European Civil Protection and Humanitarian Aid Operations

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©EU/ECHO/Anouk Delafortrie

Burundians are heading to the polls in 2020. The last presidential elections in 2015 were contested and resulted in political unrest and violent clashes. Many thousands fled the country. Around 332,000 Burundians refugees are still in neighbouring countries. Since its independence in 1962, Burundi faced periods of instability and conflict. The EU continues to provide support to Burundian refugees in their host countries and to Burundian returnees who voluntarily go back home.

What are the needs?

Burundian refugees are mainly hosted in Tanzania, Rwanda, the Democratic Republic of Congo (DRC), and Uganda. They rely entirely on international assistance to cover their basic needs, such as food, health, water, sanitation, hygiene, shelter, and education.

Most refugees live in camps where capacities and resources have been stretched to the limit. The main needs remain finding a permanent shelter at overcrowded host camps, meeting refugees’ food needs, ensuring sufficient health facilities that can provide basic healthcare, creating a safe learning environment for children and protecting vulnerable people in the refugee community.

Tanzania started a voluntary return plan for Burundian refugees in September 2017. Since then, around 84,000 Burundians returned to their home country. Returnees need support to reintegrate in their new or original communities. They often face challenges as returnee farmers may have lost their lands in the meantime.

The coronavirus pandemic has reached Burundi with over 40 cases officially confirmed as of 18 May 2020.

Since the 2015 outbreak of violence in Burundi, it has become more difficult to get the resources required to cover the refugees’ needs. The regional Burundi refugee response plan is among the lowest funded globally.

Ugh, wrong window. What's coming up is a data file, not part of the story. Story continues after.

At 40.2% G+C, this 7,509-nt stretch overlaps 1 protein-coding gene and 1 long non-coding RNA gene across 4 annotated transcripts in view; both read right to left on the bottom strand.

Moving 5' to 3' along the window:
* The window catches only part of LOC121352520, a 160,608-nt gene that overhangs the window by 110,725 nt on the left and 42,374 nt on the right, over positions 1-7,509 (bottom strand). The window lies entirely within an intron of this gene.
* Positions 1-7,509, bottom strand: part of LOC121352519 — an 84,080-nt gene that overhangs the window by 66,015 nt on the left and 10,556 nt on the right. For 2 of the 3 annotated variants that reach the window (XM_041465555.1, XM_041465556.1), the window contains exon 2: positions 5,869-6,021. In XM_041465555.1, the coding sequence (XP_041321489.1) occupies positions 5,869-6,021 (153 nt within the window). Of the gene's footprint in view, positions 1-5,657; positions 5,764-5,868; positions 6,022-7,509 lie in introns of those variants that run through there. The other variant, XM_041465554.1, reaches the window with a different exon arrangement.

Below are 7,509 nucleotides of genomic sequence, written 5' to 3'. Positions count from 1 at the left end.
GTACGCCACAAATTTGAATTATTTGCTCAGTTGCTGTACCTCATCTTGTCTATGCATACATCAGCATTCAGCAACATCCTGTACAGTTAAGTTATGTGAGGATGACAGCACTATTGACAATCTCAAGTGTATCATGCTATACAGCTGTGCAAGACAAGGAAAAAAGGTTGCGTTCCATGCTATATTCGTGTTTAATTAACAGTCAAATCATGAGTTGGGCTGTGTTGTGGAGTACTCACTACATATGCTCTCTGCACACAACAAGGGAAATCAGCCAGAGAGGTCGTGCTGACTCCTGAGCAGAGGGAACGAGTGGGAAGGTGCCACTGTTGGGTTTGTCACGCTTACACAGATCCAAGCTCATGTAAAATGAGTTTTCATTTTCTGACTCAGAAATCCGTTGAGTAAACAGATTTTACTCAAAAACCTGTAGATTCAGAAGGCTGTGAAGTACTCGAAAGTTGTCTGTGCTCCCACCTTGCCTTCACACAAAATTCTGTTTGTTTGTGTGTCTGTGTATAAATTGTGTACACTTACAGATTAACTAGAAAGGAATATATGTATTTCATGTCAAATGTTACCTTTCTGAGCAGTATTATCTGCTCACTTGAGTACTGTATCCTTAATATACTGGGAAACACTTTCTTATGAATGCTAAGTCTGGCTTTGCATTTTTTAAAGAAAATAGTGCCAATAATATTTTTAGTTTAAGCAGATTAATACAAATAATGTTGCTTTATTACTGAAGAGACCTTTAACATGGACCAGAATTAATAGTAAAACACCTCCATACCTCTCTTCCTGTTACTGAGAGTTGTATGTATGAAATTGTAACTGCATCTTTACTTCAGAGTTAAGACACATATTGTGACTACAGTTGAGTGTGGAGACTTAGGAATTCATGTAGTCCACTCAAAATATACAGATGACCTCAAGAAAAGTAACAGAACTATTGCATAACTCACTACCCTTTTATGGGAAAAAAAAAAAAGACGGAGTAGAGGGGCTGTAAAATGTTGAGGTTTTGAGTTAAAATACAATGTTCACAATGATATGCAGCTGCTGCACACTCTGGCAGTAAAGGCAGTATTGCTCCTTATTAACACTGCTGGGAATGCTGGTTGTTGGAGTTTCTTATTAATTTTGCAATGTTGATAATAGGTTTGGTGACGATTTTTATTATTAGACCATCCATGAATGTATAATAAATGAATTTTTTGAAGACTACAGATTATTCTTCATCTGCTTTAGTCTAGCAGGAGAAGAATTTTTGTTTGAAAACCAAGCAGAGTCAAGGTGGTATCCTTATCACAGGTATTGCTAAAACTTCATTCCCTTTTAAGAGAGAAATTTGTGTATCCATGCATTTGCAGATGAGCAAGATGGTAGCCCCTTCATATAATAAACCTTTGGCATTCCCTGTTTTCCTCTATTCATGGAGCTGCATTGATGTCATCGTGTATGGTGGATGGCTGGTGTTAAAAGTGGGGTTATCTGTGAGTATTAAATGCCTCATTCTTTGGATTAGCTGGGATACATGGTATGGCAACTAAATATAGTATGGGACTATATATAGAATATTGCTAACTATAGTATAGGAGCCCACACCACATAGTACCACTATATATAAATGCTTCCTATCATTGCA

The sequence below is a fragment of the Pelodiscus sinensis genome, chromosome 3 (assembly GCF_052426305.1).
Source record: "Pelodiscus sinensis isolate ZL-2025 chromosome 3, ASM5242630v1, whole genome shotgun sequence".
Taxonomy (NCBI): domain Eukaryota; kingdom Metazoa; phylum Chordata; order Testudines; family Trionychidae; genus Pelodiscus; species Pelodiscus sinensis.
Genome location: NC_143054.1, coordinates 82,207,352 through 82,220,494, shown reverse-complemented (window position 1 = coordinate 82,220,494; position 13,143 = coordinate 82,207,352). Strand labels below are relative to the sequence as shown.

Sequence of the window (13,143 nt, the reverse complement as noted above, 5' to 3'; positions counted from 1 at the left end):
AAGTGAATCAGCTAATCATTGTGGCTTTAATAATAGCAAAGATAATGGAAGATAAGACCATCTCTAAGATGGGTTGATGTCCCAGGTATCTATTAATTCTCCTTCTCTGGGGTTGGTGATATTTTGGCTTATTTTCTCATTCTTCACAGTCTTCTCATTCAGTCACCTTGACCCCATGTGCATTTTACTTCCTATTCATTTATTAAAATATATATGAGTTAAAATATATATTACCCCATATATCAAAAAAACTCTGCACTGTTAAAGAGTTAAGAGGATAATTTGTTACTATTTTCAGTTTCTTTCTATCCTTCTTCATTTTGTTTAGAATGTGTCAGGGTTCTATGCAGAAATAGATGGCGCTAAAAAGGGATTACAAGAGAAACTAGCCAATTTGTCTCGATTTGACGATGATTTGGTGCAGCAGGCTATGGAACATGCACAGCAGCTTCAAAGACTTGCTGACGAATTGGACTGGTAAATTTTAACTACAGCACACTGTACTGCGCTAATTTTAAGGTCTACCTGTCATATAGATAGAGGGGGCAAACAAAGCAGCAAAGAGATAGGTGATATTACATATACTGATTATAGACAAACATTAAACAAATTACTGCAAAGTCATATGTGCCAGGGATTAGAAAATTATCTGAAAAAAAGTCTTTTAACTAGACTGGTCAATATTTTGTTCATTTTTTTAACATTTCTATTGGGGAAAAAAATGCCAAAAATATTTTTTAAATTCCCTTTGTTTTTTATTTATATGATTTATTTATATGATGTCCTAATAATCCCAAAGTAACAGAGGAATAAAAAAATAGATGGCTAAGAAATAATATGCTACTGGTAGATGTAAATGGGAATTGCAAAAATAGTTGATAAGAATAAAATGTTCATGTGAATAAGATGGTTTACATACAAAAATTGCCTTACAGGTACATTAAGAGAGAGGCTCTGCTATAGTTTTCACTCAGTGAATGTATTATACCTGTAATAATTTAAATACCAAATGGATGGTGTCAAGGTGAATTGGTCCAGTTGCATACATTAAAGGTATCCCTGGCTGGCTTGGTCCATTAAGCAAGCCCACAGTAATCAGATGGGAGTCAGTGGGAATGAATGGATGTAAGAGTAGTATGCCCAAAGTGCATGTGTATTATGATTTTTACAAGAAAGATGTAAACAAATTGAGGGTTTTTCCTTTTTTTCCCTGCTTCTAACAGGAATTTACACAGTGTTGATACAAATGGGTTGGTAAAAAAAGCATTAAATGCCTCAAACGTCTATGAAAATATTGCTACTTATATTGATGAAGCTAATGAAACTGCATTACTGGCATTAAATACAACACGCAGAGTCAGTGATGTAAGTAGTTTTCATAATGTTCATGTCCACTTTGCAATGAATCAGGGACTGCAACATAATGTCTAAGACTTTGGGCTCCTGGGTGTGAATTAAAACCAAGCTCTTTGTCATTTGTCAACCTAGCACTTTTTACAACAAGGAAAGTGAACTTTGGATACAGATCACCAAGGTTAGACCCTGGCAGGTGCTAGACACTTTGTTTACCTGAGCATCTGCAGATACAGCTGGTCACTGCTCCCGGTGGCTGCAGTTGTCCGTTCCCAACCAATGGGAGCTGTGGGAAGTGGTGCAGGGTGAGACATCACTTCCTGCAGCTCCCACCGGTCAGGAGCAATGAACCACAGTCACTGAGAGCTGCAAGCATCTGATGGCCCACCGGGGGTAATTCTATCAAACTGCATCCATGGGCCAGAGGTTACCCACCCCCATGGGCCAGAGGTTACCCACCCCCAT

How are we helping?

The European Union continues to monitor the humanitarian situation in Burundi and provided nearly €6 million in humanitarian funding in 2019 to assist Burundian refugees in neighbouring countries.

Refugees receive life-saving food assistance through in-kind and cash-based assistance. The latter allows refugees to acquire essential items they consider a priority for their household. Additional nutritional support is given to pregnant and breastfeeding mothers, children under 5 years of age, chronically ill people and hospital patients.

EU humanitarian support enables the registration of Burundian refugees in camps and settlements in the region, which is often a precondition to receive assistance both for refugees and returnees. EU funds also go towards meeting refugees’ protection needs, including raising awareness on the coronavirus pandemic. Refugees are informed about the symptoms, mode of transmission and how to prevent the spread of the virus.

The EU supports protection assistance given to particularly vulnerable groups. These may include children, women, single parents, survivors of sexual violence, the elderly and people with a disability who are at risk of being marginalised and unable to access help services. In addition to supporting victims, protection actions also include measures to reduce the risks of violence and abuse at refugee camps.

Having spent years outside their home communities, rebuilding their life back in Burundi is a challenge for refugee returnees and for the receiving communities. EU funding supports returnees with the promotion of community dialogue to identify humanitarian needs and provide solutions together with the receiving communities. In addition, returnees are helped to benefit from basic services, such as by acquiring birth certificates that, in turn, open access to services in their home country.

The EU is also supporting epidemics preparedness in the country, including for Ebola in the areas close to the border with the Democratic Republic of Congo.

Burundi is prone to natural disasters such as floods and landslides. The EU supports disaster preparedness in the country by enhancing the response capacity of first-line actors: the Burundian Red Cross and the communities themselves.

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